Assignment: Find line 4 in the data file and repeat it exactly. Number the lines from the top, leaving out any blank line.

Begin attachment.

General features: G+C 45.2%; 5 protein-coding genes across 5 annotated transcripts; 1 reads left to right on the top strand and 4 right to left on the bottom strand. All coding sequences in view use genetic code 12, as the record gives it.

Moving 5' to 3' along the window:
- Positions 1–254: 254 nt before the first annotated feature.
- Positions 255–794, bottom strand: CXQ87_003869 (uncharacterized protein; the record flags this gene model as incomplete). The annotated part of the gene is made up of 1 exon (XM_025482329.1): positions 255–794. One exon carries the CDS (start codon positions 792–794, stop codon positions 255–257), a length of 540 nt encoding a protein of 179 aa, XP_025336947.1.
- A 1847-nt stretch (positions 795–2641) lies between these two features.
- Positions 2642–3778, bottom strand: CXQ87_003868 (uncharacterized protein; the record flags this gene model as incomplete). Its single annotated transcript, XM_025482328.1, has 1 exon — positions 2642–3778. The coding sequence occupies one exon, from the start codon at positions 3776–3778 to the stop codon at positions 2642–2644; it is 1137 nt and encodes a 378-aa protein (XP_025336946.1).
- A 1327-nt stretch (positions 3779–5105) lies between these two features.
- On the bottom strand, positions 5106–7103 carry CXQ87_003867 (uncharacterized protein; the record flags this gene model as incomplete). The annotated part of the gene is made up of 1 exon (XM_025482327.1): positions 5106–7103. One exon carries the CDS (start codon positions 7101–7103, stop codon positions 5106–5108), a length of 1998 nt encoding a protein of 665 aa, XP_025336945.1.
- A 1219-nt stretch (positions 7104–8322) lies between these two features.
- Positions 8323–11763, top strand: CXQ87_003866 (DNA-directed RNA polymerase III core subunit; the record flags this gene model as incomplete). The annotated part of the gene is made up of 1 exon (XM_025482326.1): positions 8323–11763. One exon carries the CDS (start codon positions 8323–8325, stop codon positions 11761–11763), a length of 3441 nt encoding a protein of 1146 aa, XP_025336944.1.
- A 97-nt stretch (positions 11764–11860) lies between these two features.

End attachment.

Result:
- Positions 255–794, bottom strand: CXQ87_003869 (uncharacterized protein; the record flags this gene model as incomplete). The annotated part of the gene is made up of 1 exon (XM_025482329.1): positions 255–794. One exon carries the CDS (start codon positions 792–794, stop codon positions 255–257), a length of 540 nt encoding a protein of 179 aa, XP_025336947.1.